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- Dec. 13: from tragedy to farce

New Delhi, Dec. 13: Parliament’s winter session was laid to rest today under anguished epitaphs from both presiding officers who remained helplessly trapped in the unceasing crossfire between treasury and Opposition over 2G spectrum allegations.

Lok Sabha Speaker, Meira Kumar and Vice-President Hamid Ansari have now been heckled into dubious history as chairs of the most barren session in Parliament’s annals.

It’s something they could have felt entitled to tut-tut over at a private lunch they had at the latter’s residence. Both are former IFS officers, they may well have exchanged notes on how foreign their careers were to the turbulence of parliamentary life.

But while Kumar kept her frustration reined, speaking only of her “deep pain at the long disruption”, Ansari, ex-officio chairman of the Rajya Sabha, was forthright and cutting at the conduct of seniors in the Upper House.

“The prohibition in the Rules about shouting slogans, displaying posters, obstructing proceedings by coming in the Well of the House were consistently ignored. Peace prevailed only when obituaries were read,” Ansari said in his valedictory remarks. “All section of the House would perhaps introspect on the record of this session to seek the distinction between dissent, remonstration, agitation and disruption.”

The Lok Sabha did not afford Kumar any valediction; it had to be adjourned, as all session, within minutes of assembling.

As soon as she was done with the morning’s ceremonials -- a memorial tribute to the martyrs of the December 13 attack on Parliament and a felicitation on Saina Nehwal’s victory in Hong Kong — BJP members swallowed up the Speaker’s podium and drowned the House in cries of “We want JPC!”

Someone remarked, cannily, that this December 13 had brought another attack on Parliament: “Look how swiftly it had to be declared sine die.”

But the duellers continued to argue bitterly over who had killed the winter session. Finance minister and the government’s chief trouble-shooter, Pranab Mukherjee, squarely blamed the Opposition, saying they were in gross violation of agreed norms.

“If creators themselves violate their own rules, then where is the remedy?”

Parliamentary affairs minister Pawan Bansal, whose backroom efforts to get the session going bore only bitter fruit, said he was “pained and saddened at the way in which (the Opposition) had subverted democracy.”

The Opposition fired salvo for salvo, as it has done throughout the 35 days of acrimony and one-upmanship since the session began on November 9. “Sometimes business not proceeding also yields results,” is how chairman of the BJP parliamentary party, L.K. Advani chose to answer the government’s charge.

Leader of Opposition in the Lok Sabha, Sushma Swaraj, was equally vehement in flaying accusations that her benches had left parliamentary norms in shreds. “It’s the government that is responsible for this,” she argued as NDA leaders gathered outside Parliament to trot their case. “The 2G deals are the country’s biggest scam and can only be probed by a JPC, we are now taking our demands to the streets, the government will have to listen.”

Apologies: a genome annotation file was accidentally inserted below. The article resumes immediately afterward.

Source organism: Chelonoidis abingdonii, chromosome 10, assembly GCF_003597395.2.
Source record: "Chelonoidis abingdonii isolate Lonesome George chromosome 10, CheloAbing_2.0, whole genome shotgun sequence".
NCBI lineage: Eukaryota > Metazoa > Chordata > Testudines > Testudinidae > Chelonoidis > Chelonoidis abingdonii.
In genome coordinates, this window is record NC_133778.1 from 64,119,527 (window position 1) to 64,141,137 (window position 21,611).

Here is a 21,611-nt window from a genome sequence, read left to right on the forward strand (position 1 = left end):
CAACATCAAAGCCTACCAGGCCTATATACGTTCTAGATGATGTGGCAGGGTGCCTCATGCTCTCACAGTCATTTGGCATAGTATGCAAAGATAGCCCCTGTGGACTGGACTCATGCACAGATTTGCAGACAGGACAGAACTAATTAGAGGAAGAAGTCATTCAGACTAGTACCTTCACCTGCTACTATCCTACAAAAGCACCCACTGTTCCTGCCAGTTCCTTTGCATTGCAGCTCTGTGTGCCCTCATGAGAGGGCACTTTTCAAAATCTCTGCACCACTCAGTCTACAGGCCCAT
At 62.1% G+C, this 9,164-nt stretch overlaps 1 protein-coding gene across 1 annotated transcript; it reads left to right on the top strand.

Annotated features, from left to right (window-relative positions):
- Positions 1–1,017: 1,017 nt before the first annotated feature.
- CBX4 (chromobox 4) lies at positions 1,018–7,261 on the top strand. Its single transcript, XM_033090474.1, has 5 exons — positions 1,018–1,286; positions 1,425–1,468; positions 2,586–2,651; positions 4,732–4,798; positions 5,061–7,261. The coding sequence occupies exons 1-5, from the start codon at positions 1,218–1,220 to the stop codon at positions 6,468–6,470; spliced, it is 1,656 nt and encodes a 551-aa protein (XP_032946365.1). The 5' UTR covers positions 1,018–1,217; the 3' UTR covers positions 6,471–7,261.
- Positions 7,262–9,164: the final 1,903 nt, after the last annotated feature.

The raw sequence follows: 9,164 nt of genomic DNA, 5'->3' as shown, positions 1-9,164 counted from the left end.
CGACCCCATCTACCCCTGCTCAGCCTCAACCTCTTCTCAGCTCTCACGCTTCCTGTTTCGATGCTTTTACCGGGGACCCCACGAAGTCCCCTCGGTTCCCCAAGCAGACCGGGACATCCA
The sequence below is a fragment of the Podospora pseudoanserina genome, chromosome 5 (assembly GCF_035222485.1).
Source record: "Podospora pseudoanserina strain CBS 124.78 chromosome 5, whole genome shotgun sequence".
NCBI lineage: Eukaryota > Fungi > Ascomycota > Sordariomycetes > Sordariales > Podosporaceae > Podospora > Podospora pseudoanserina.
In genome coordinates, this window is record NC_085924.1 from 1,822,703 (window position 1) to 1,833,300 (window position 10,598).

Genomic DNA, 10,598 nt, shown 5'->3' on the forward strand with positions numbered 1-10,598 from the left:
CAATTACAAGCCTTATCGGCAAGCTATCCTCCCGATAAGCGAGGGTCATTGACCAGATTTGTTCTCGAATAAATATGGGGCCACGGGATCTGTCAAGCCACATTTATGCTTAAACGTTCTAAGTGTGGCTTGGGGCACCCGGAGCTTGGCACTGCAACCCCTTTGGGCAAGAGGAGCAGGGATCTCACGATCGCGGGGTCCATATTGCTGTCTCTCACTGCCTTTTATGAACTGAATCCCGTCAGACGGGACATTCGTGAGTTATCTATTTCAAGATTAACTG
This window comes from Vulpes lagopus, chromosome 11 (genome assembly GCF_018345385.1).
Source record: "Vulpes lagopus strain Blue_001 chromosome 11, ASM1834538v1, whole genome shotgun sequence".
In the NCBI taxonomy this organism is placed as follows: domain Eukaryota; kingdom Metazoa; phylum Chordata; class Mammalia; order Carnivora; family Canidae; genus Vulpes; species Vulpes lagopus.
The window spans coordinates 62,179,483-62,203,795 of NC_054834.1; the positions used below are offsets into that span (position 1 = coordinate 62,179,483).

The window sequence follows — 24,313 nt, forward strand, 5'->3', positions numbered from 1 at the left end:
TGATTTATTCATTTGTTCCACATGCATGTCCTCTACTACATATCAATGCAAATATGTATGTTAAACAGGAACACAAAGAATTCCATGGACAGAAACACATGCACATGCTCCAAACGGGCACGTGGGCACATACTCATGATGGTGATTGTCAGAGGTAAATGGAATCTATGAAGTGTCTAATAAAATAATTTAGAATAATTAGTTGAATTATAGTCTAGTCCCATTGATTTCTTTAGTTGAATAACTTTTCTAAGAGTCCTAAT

Congress president and UPA chairperson added her own to the mortar fire, saying it didn’t lie in the BJP’s mouth to preach piety to Congress.

Signalling a political counteroffensive, she pointed a finger at Karnataka chief minister B.S. Yeddyurappa’s refusal to quit despite corruption charges and asked: “Who are they (the BJP) to lecture us on corruption?”

But beneath the welter of accusation and counter-accusation, Parliament itself wheezed with a profligate bout of unproductiveness: Number of business days in session: 23. Number of actual business days: Nil. Total number of work hours lost: approximately 250, accounting for both houses. Public money lost: approximately Rs 200 crore.

The disruptions left Ansari exasperated enough to spell out to the upper House, professorially, the score on its acts of omission and commission: “The two hundred and twenty first session of the Rajya Sabha displayed distinctive features: no debates or discussion on matters of public interest took place; no Special Mentions were made or laid on the Table; no Zero Hour interventions were sought; no questions were answered orally and no supplementary questions raised…. Altogether, the House assembled for two hours and 44 minutes in 23 days….”

A statement issued by the Lok Sabha secretariat — it was ironically titled “Work Transacted” — read like a similar chronicle of wasted time.

Through the session, the Lower House actually sat for seven and a half hours, very often a single day’s working time. The railway budget was passed in four minutes, it took the general budget seven. Both were done through deafening din. Only 10 bills were introduced, six passed and one (on Enemy Properties) withdrawn. No private members business was transacted, there were no calling-attention motions, the House never had occasion to sit late. It barely sat at all.

And to think that this session began with all of them crowded into the Central Hall of Parliament, listening rapt to Barack Obama’s eloquent tribute to Indian democracy.

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